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Post-Transplant Survival High in Cardiac Patient Subset

Those with hypertrophic cardiomyopathy may have greater long-term survival than others

THURSDAY, Aug. 26 (HealthDay News) -- Patients with hypertrophic cardiomyopathy (HCM) who undergo heart transplants have comparable short-term survival and possibly better long-term survival than people who receive heart transplants for other reasons, according to research published online Aug. 24 in Circulation: Heart Failure.

Martin S. Maron, M.D., of Tufts Medical Center in Boston, and colleagues examined demographic, clinical, and survival data on 26,706 adult heart transplant recipients, 303 (1 percent) of whom were HCM patients, to determine the occurrence, clinical characteristics, and prognosis of HCM patients undergoing heart transplants between 1990 and 2004.

The researchers found the one-, five-, and 10-year overall survival rates for HCM transplant patients to be 85, 75, and 61 percent, respectively, with a trend toward better survival than that of non-HCM patients (82, 70, and 49 percent, respectively; P = 0.05). HCM patients showed better survival rates over time than non-HCM patients in propensity-matched, covariate-adjusted Cox regression model analysis.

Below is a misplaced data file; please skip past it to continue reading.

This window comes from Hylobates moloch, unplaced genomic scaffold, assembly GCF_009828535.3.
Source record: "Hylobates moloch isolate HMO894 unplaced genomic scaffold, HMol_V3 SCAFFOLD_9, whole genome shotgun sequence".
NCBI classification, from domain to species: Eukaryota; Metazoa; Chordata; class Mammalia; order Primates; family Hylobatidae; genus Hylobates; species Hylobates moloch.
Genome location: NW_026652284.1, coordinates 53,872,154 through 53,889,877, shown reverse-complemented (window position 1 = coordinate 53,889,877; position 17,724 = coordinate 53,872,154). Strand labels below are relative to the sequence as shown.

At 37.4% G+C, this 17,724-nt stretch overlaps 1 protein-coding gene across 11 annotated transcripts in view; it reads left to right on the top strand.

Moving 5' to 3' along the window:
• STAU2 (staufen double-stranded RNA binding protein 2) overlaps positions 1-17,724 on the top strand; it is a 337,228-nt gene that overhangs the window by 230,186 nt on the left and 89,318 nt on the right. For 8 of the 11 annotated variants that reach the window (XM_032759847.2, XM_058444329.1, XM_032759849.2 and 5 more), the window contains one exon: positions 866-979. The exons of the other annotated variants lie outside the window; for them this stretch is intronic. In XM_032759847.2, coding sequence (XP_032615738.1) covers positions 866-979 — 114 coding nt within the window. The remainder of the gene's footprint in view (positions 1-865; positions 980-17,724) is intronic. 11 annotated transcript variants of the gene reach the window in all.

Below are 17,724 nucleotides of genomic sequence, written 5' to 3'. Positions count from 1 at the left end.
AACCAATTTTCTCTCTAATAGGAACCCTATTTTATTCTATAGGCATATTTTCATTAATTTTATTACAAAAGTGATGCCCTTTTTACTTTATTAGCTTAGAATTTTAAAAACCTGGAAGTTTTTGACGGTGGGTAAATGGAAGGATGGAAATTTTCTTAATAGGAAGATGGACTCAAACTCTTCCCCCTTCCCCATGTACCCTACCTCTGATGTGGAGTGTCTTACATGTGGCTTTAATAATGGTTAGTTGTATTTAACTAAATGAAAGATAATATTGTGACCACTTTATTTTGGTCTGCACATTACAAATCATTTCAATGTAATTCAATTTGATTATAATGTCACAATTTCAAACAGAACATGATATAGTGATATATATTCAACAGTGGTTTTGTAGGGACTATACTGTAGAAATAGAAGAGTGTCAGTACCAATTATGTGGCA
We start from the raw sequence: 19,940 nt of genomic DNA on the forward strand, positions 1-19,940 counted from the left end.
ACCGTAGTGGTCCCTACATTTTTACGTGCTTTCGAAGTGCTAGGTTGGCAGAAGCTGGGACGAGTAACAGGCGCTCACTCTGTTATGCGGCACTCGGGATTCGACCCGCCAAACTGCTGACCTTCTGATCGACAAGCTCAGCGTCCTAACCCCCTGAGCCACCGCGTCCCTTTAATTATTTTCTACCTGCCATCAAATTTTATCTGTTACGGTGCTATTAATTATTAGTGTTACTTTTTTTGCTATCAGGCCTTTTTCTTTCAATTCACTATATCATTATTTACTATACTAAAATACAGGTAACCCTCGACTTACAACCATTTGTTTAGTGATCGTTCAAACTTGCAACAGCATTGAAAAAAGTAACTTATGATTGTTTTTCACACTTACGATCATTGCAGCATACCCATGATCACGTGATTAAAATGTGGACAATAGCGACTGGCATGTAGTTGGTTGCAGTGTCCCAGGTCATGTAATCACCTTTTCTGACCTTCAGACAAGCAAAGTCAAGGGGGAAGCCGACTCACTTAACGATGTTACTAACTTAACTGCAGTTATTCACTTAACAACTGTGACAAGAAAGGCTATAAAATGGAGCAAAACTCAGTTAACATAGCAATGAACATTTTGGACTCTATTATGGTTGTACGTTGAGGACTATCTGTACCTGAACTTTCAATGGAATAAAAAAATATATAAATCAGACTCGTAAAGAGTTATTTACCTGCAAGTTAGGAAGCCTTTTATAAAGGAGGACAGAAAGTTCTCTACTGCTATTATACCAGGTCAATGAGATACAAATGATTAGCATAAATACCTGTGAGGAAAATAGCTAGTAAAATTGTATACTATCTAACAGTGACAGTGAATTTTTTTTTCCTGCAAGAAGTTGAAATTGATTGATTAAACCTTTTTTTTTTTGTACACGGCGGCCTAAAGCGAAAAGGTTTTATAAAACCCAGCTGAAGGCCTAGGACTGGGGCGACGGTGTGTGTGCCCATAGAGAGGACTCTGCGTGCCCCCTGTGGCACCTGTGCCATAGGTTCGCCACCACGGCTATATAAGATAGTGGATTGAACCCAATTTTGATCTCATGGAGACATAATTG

"HCM patients comprise a small subset (1 percent) of the overall population of patients who undergo heart transplantation in the United States. Nonetheless, survival following transplant among HCM patients is comparable to patients transplanted for non-HCM cardiovascular diseases, with possible enhanced survival over time," the authors write.

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